Debate rages over healthcare workers' right to strike

A nurse wearing a face mask walks out of the mens TB ward in Church of Scotland Hospital Msinga.
A nurse wearing a face mask walks out of the mens TB ward in Church of Scotland Hospital Msinga.
Image: Jackie Clausen. © Sunday Times.

The South African Human Rights Commission (SAHRC) hosted a dialogue in Johannesburg on Thursday on the balance between the right to access of healthcare and the right of healthcare providers such as nurses to protest.

Mark Heywood‚ executive director of Section27‚ submitted that protest actions by healthcare providers often have long-term ramifications.

“When people don’t have a health service‚ they are incapacitated in a whole number of ways. To deny anyone access to healthcare services is unlawful. Whatever the course‚ it’s unlawful and it’s a violation of rights‚” he said.

“Even if unintentional‚ some of the protest actions and strikes have denied access to healthcare services.

“The question is: how do we protest in a way that doesn’t lead to loss of life?”

Heywood said corruption‚ mismanagement and underfunding of chronic treatments are key drivers of the decline in healthcare provision‚ and that beyond these systematic problems‚ workers should ensure that the expression of their grievances does not come at the expense of healthcare users.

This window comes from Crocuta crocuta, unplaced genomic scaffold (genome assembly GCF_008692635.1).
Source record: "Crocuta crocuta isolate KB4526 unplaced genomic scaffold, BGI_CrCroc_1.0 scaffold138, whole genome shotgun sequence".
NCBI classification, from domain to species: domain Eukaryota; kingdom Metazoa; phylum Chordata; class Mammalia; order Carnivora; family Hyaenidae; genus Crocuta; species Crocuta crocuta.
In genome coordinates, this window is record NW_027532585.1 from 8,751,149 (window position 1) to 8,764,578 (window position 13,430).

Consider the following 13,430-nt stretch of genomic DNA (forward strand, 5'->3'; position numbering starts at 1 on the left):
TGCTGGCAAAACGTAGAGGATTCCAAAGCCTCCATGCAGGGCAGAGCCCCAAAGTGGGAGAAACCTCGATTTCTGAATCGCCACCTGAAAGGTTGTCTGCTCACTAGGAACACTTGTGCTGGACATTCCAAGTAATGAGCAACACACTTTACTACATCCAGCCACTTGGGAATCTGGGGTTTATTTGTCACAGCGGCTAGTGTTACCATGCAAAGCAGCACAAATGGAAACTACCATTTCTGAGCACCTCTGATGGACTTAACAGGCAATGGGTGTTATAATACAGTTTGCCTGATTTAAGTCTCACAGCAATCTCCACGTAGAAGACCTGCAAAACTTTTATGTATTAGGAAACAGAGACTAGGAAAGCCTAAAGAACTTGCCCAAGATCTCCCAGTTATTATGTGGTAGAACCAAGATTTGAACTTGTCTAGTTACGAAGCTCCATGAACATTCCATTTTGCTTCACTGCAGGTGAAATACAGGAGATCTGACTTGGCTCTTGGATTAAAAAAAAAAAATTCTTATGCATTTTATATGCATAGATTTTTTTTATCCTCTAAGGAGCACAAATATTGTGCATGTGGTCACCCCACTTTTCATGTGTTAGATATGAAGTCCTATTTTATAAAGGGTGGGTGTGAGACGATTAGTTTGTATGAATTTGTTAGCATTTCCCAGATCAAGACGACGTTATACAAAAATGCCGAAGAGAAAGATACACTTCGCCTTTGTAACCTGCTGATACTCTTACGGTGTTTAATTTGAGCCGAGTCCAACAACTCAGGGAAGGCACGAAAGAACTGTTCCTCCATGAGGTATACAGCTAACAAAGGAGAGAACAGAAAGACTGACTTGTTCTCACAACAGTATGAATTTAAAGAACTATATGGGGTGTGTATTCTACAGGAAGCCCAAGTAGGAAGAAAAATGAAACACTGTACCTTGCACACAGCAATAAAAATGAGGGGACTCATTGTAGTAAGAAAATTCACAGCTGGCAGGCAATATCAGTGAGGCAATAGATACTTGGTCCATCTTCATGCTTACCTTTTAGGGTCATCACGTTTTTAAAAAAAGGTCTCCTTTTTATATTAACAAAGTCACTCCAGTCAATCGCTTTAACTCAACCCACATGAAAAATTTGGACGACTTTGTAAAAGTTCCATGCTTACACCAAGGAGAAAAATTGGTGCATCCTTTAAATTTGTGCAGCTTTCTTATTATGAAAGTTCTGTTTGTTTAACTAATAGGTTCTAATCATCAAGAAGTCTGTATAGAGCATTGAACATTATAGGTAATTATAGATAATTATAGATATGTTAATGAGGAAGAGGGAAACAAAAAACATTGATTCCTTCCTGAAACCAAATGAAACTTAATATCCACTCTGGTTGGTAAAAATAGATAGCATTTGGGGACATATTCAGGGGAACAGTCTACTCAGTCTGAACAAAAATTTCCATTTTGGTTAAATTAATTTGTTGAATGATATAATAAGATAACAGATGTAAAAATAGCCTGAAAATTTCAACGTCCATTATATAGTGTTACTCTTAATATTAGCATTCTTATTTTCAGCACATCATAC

The dialogue was held to work out the true impact that strikes have on healthcare. It follows lengthy labour action by healthcare providers in Mafikeng‚ North West‚ and at Charlotte Maxeke Hospital in Johannesburg.

Violent protests calling for the resignation of former North West premier Supra Mahumapelo resulted in a collapse of healthcare in the province. Hospital staff were barred from accessing patients and performing their duties. Lives were reportedly lost as a consequence.

In May‚ healthcare providers at Charlotte Maxeke Hospital went on strike over unpaid bonuses. They blockaded gates to the hospitals and scattered rubbish on the main foyer.

Putting North West into perspective‚ Stats SA spokesman Ashwell Jenneker said North West was a province with a high rate of dissatisfaction towards public healthcare. He added that factors such as where people live‚ the state of their environment‚ genetics‚ income and education level all have a considerable impact on health.

“Do we have to wait for people to embark on a strike when the health services are already on the verge of collapse?” asked Cassim Lekgoathi‚ provincial secretary of the Democratic Nursing Organisation of SA (Denosa).

“The lack of education‚ severe shortage of staff and lack of resources have seriously impacted on the services they render.”

Lekgoathi said when government makes an agreement with employees but does not fulfil it‚ it is provoking workers. “It is worrisome that agreements are made and not implemented‚" he said. "That’s provocation.”

KZN Health MEC Dr Sibongiseni Dhlomo said it was not a correct to say that one is providing an essential service and therefore cannot go on strike. He said as government they ought to not place workers in unfavourable working conditions that could lead to a revolt.

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